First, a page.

One wild weekend

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One wild weekend

Well, that was an exhausting weekend. Although, with the Sox already getting ready to take the field and Kenyan Appreciation Day already taking over the city, I suppose that the weekend isn't even officially over. But still WOW.

In a way, I guess we could have packed a little more action into the last three days. You know, maybe it could have all happened on the same weekend as the NFL Draft. Maybe the Celtics could have been in the playoffs, as opposed to on their impromptu tour of the NBDL. Maybe the Bruins could have been scheduled for Friday and Sunday as opposed to Thursday and Saturday. Maybe, just for fun, the Sox could have squeezed in a double header.

But even if there was a little more room, I'm not sure we could have handled it. Then again, we should probably get used to this kind of weekend chaos.

There was a time about five years ago, and the two decades before when spring in Boston meant only one thing: The Sox. Back then, the Bruins and Celtics were generally fading by the time April rolled around. And even if they looked all right, we knew that would change once the regular season turned to post. Meanwhile, the Pats were already the Pats, but the NFL offseason the NFL in general wasn't the beast that it is today.

These days, that's not the case. The NFL gets about two weeks to a month (if even that) out of the spotlight. The Bruins and Celtics are consistently in the championship conversation. The Sox are still the Sox, and considering last year's collapse and this year's manager, they're more "the Sox" than ever, but they have to share the headlines. And for the rest of the spring, they will. For the next month or so, we'll be living this past weekend on a loop, and believe it or not, it will get worse (and by worse I mean better).

For instance, take two weeks from now. The weekend of April 28. How do you feel about the start of the NBA playoffs, the NFL Draft, (Tim Thomas-willing) the start of the NFL Conference semis AND a three-game series with the White Sox? Not bad right?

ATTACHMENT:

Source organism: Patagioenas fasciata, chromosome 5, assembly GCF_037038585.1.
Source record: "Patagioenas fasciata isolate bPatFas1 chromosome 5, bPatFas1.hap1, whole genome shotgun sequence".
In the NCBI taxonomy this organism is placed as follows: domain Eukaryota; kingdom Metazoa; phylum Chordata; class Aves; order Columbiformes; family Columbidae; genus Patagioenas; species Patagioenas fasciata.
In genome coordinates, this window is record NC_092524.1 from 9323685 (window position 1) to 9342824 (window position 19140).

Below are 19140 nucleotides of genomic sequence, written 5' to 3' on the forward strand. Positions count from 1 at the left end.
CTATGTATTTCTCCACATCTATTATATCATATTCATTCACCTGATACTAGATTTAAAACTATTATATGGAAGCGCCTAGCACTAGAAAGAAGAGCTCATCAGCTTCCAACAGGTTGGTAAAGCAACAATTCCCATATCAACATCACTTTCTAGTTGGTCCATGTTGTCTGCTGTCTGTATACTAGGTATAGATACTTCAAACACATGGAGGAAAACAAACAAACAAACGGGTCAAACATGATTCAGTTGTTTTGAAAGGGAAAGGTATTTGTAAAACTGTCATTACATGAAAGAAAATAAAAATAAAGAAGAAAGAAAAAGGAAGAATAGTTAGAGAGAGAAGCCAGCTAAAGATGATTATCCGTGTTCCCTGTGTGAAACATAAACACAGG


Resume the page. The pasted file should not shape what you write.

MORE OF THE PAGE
No, it's very good. It's just spring time in Boston.

Buckle up.

Rich can be reached at rlevine@comcastsportsnet.com. Follow Rich on Twitter at http:twitter.comrich_levine

Francona, Epstein receive grand ovations at BBWAA dinner

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Francona, Epstein receive grand ovations at BBWAA dinner

BOSTON -- “I didn’t feel that love after I made a pitching change in the sixth inning,” Terry Francona said after a 45-second standing ovation from Boston fans upon receiving the MLB Manager of the Year award from the BBWAA Thursday.

It’s without question the love for Francona runs deep in the city. Why wouldn’t it? He was the leader in breaking the 86-year old curse, and wound up winning another World Series title for Boston three years later.

Actually, he was more of a co-leader, working alongside the same person who won the MLB Executive of the Year honors from the BBWAA for 2016.

Theo Epstein -- who received an ovation 17 seconds shorter than Francona, but who’s counting -- reminisced about the Red Sox ownership group that took a chance on a young kid who wasn’t necessarily the ideal candidate to take over as GM of a team, but now that’s helped him build the Chicago Cubs into a winning franchise and establish a great working environment.

This October marks 13 years since the ’04 championship, 10 years since ’07 and six years since the pair left Boston. Without question they’ve left their mark on the city and forever changed Red Sox baseball.

And while the fans showed their undying gratitude for Francona with an ovation almost as long as his acceptance speech, the Indians manager recognized the favor the current Red Sox brass has done for him.

“I’d like to thank Dave Dombrowski and the Red Sox for getting Chris Sale the hell out of the Central Division,” Francona said.